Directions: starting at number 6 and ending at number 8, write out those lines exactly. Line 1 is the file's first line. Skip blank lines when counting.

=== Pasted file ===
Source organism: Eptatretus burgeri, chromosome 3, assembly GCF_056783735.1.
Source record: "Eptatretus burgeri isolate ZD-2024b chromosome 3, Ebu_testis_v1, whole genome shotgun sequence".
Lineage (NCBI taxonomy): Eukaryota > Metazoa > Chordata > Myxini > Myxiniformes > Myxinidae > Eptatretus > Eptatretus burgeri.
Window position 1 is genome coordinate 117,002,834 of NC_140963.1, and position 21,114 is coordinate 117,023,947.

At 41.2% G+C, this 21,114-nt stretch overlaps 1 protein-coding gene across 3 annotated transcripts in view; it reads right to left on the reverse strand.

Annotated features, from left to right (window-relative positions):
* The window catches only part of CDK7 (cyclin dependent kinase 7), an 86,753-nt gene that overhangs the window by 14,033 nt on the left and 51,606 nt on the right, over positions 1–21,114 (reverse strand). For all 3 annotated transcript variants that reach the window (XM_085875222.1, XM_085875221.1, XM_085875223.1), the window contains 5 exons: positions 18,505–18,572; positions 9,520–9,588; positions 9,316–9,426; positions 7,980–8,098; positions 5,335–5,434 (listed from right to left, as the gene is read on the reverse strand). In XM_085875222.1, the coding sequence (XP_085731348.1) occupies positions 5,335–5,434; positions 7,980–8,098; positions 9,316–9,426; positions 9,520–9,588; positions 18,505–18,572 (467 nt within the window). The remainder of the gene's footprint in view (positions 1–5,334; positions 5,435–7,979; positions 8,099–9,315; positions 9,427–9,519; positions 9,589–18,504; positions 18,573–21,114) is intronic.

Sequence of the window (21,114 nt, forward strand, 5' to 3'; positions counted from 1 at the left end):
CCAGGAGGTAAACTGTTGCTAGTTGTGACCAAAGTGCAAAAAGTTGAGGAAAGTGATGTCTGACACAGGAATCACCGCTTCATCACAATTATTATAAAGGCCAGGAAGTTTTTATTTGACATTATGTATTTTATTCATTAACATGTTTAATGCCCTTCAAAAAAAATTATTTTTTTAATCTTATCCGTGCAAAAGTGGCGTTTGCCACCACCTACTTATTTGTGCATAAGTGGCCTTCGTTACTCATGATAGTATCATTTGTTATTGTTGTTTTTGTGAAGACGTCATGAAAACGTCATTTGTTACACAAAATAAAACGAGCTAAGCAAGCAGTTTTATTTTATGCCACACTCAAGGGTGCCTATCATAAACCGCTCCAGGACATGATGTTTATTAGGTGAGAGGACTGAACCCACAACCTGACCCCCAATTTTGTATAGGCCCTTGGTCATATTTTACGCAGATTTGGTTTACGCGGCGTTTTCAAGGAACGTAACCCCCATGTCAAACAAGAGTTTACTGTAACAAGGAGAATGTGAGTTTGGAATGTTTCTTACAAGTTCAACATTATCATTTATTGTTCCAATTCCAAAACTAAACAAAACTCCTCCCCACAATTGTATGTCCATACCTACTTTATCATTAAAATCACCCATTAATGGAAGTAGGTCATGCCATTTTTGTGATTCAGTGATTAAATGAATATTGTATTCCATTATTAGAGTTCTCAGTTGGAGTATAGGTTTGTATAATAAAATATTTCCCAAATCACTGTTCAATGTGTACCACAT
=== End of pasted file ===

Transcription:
Annotated features, from left to right (window-relative positions):
* The window catches only part of CDK7 (cyclin dependent kinase 7), an 86,753-nt gene that overhangs the window by 14,033 nt on the left and 51,606 nt on the right, over positions 1–21,114 (reverse strand). For all 3 annotated transcript variants that reach the window (XM_085875222.1, XM_085875221.1, XM_085875223.1), the window contains 5 exons: positions 18,505–18,572; positions 9,520–9,588; positions 9,316–9,426; positions 7,980–8,098; positions 5,335–5,434 (listed from right to left, as the gene is read on the reverse strand). In XM_085875222.1, the coding sequence (XP_085731348.1) occupies positions 5,335–5,434; positions 7,980–8,098; positions 9,316–9,426; positions 9,520–9,588; positions 18,505–18,572 (467 nt within the window). The remainder of the gene's footprint in view (positions 1–5,334; positions 5,435–7,979; positions 8,099–9,315; positions 9,427–9,519; positions 9,589–18,504; positions 18,573–21,114) is intronic.

Sequence of the window (21,114 nt, forward strand, 5' to 3'; positions counted from 1 at the left end):